"They would like them to cross at the Lowes light, and then walk down, but that still ruins the function. My son still has to cross right here (near the roundabout), and then he doesn't cross with the light as he would right there or there," said Smith.
His neighbor Misty Zink has noticed improvements since the installation of the roundabout.
"Before the roundabout was put in, there were multiple car accidents, I was always having to call 911. There would be periods when you didn't have any accidents, and then you would have them back to back to back. Having to call 911, and having Fountain Police on speed dial is probably never a good thing. I've seen it all, I've seen some horrific things, it was bad until the roundabout got here," said Zink.
She hasn't seen any of the kids have problems with using the crosswalks at the roundabout.
"I've actually seen the kids pretty well behaved and using the crosswalks. There are button at both of the crosswalks right here, so it flashes and lets drivers know people are using the crosswalks. It has been fine, it has actually helped a lot," said Zink.
El Paso County Public Works considered multiple options to address traffic and safety issues at the intersection.
"We hired a designer, and we didn't tell him what to build. We didn't say we wanted a roundabout, we said we wanted some options and let us pick what works best. Obviously, we looked at a roundabout but we also looked at just changing the signal timings, adding lanes, and adding a turn lane in the middle. We looked at quite a few different options to find what option worked best. We also looked at adding an additional lane in each direction to add capacity, but we actually found that the roundabout had the smallest footprint and performed the best when it comes to traffic and safety," said Brett Hartzell, Project Manager, El Paso County Public Works.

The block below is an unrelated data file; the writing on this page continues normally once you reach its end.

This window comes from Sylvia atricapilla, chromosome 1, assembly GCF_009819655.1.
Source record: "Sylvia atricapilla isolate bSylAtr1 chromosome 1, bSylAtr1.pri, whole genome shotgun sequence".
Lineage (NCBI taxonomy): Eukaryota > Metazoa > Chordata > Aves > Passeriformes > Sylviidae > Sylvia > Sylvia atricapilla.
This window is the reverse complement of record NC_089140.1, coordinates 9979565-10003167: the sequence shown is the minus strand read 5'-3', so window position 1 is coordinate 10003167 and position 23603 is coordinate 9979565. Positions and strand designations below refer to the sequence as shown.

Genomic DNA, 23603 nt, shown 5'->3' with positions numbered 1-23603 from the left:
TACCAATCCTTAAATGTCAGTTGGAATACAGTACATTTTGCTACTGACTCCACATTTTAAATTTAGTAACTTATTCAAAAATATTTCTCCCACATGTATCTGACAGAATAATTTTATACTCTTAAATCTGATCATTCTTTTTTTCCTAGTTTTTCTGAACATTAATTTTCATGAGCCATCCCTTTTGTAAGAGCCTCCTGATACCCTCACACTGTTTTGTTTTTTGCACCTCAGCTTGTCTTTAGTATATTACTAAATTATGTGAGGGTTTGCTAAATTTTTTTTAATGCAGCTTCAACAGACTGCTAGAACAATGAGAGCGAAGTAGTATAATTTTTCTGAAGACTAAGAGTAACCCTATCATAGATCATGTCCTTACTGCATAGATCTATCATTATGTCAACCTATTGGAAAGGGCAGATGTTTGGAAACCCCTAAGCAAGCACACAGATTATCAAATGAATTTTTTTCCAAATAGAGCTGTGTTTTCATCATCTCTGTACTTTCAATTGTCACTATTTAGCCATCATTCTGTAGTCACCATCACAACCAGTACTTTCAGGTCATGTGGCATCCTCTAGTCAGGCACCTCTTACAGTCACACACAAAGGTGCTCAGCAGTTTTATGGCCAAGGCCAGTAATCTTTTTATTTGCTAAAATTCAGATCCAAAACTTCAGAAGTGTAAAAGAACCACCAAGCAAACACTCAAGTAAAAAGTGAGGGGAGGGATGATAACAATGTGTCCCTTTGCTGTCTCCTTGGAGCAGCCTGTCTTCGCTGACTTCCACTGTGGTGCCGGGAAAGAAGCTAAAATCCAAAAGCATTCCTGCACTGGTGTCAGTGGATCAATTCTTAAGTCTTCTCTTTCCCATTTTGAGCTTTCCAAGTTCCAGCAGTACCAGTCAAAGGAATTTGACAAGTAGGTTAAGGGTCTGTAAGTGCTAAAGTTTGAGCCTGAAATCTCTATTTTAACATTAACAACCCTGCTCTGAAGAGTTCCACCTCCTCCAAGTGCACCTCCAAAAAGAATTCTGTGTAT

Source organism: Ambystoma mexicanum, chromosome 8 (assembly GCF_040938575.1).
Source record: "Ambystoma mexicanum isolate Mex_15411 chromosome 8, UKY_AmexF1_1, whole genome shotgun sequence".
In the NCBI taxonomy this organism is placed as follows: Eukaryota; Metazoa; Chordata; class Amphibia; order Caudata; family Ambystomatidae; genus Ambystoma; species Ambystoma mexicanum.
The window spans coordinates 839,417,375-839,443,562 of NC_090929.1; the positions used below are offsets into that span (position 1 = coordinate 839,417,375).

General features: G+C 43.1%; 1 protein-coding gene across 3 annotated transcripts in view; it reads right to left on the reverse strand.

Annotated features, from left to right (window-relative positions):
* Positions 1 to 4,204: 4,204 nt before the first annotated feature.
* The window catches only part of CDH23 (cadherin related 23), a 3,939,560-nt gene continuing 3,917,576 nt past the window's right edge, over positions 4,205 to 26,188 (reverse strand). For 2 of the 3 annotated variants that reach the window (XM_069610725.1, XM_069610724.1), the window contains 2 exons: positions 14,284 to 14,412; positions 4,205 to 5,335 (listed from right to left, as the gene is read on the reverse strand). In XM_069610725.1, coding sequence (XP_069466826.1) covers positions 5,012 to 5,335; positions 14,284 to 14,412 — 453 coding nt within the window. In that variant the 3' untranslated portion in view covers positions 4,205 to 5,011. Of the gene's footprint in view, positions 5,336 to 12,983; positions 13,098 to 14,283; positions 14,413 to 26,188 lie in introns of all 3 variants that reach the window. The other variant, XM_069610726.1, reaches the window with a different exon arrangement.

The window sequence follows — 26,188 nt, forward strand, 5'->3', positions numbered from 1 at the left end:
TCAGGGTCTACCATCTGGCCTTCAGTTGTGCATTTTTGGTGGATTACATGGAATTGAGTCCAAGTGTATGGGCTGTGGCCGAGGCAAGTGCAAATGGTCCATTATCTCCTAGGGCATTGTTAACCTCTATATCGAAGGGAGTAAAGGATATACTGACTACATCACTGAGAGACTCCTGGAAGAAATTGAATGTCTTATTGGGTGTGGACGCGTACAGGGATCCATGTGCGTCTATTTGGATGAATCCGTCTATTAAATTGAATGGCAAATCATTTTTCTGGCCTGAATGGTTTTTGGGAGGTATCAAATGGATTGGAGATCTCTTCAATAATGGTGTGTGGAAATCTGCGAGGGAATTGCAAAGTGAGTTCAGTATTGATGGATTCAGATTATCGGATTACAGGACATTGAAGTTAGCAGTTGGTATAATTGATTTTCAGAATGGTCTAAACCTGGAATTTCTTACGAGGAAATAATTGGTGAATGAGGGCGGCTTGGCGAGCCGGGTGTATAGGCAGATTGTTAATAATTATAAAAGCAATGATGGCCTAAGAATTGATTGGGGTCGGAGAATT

Their studies show that roundabouts reduce speed, the number of conflict points (locations in intersection where vehicles merge, diverge, or cross), and the number of accidents.
"One of the main things that is great about roundabouts is that it decreases the number the two types of deadly accidents (Left-turn and head-on). It slows the vehicles going through the roundabouts down. Why that matters is because when a vehicle going 20 mph versus 30 or 40 mph, it is easier to avoid the crash so less accidents. When an accident does happen, it is less severe and it provides pedestrians with more time to react since vehicles are going slower. Roundabouts also can handle traffic more efficiently. there are more vehicles in the intersection at the same time," Hartzell.
While some parents and kids would like more flashing lights (RRFB) , Hartzell says too many can be a bad thing.
"They are actually not standard for single lane roundabouts, we added those based on the public feedback we got during the open houses. A lot of people were asking about pedestrian safety since there are some schools nearby. Usually you see them on multi-lane roundabouts, and they aren't required there. We added those for additional safety because of the schools and feedback from the public. We wanted to go above and beyond what is standard, we only put it on the south side because that is where all of the traffic we saw crossed. You actually don't want too many of those because you don't want them to be a standard item that people get use too," said Hartzell.
Parents and their kids are still concerned about speed, but Hartzell says the roundabout design prevents drivers from speeding.